Brian Stiller is playing with fire. The Canada of today, according to Stiller, is a "Tower of Babel", fragmented not only by language but by geography, religious disputes, liberalism, and so on. This fragmentation has permitted the triumph of one view, secularism, and this, in turn, has obscured the fact that Christianity played a "foundational role" in the formation of Canada. While Christianity eventually lost its foothold because of several factors, Stiller suggests that the gradual entrenchment of the liberal doctrine of individual rights, embodied in the Charter of Rights and Freedoms, is of these the most important: liberalism, with its emphasis on individual autonomy, undermines the Christian community.
One might assume that a Christian would have no way of responding to this situation, since Christianity is essentially apolitical ("Render unto Caesar what is Caesar's..."). Not so, says Stiller, putting another log on the fire. Christianity is in fact quite political, since the coming of the Kingdom of God via Christ means that everything belongs to God, including political life. Christians can therefore attempt to influence policy in Canada.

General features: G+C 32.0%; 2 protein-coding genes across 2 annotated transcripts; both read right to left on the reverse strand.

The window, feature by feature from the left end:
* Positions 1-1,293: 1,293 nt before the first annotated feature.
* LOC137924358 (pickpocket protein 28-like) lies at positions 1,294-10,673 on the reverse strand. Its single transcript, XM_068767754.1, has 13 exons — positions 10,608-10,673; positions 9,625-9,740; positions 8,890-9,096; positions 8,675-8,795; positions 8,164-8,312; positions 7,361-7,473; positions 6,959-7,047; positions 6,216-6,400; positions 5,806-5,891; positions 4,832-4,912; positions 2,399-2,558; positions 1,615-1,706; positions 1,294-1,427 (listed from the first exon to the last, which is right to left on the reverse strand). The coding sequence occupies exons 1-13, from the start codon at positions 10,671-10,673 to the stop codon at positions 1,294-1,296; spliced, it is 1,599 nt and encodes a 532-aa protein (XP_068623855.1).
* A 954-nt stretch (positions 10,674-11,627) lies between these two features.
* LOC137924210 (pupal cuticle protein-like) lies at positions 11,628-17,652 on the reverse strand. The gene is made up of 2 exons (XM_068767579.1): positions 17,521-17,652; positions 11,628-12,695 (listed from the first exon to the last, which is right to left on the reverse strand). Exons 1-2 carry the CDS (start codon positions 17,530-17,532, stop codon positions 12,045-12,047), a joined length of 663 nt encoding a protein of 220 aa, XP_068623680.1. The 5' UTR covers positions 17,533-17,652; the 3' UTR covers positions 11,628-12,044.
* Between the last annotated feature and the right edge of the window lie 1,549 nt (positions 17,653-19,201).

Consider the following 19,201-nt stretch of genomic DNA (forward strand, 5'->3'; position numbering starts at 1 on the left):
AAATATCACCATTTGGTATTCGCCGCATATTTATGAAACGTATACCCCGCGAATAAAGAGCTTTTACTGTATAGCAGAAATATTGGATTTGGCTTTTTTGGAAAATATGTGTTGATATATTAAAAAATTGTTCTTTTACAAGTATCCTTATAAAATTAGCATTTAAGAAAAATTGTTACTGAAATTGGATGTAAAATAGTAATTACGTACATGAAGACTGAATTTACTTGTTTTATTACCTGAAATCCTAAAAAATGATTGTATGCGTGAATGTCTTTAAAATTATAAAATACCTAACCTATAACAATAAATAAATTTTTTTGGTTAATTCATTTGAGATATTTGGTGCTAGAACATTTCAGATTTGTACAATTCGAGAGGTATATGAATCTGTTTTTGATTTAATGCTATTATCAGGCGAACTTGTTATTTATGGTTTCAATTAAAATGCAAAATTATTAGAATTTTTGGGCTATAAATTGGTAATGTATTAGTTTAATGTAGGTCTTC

But how far should they go? Should they attempt to make Canada Christian again? It is at this point that Stiller stops fanning the flames. Christians should care about their country, but not to the point of forgetting the real meaning of Christianity: the next life. They should therefore influence policy cautiously, and attempt to get along in a pluralistic society, not imposing themselves upon others; the Charter of Rights and Freedoms is in place, and there is no going back.
One might wonder how convincing this conclusion would be to at least some believers. Having learned from Stiller that liberalism and Christianity are utterly opposed, that liberalism is itself no more than a "world-view" or "ideology", and that the New Testament in fact condones political activity, would one who believes it is his sacred mission to convert others allow something as flimsy as the Charter to stand in his way? If liberalism is an, or even the, enemy, shouldn't it be overcome?
While one might dispute Stiller on a number of points (Precisely why is liberalism merely an "ideology"? If everything is God's, why does Christ draw a distinction at all between what is God's and what is Caesar's?, and so on), this is an important book, valuable because it makes so clear the antipathy between liberalism and Christianity. For this same reason, like all valuable books, it is also a dangerous book.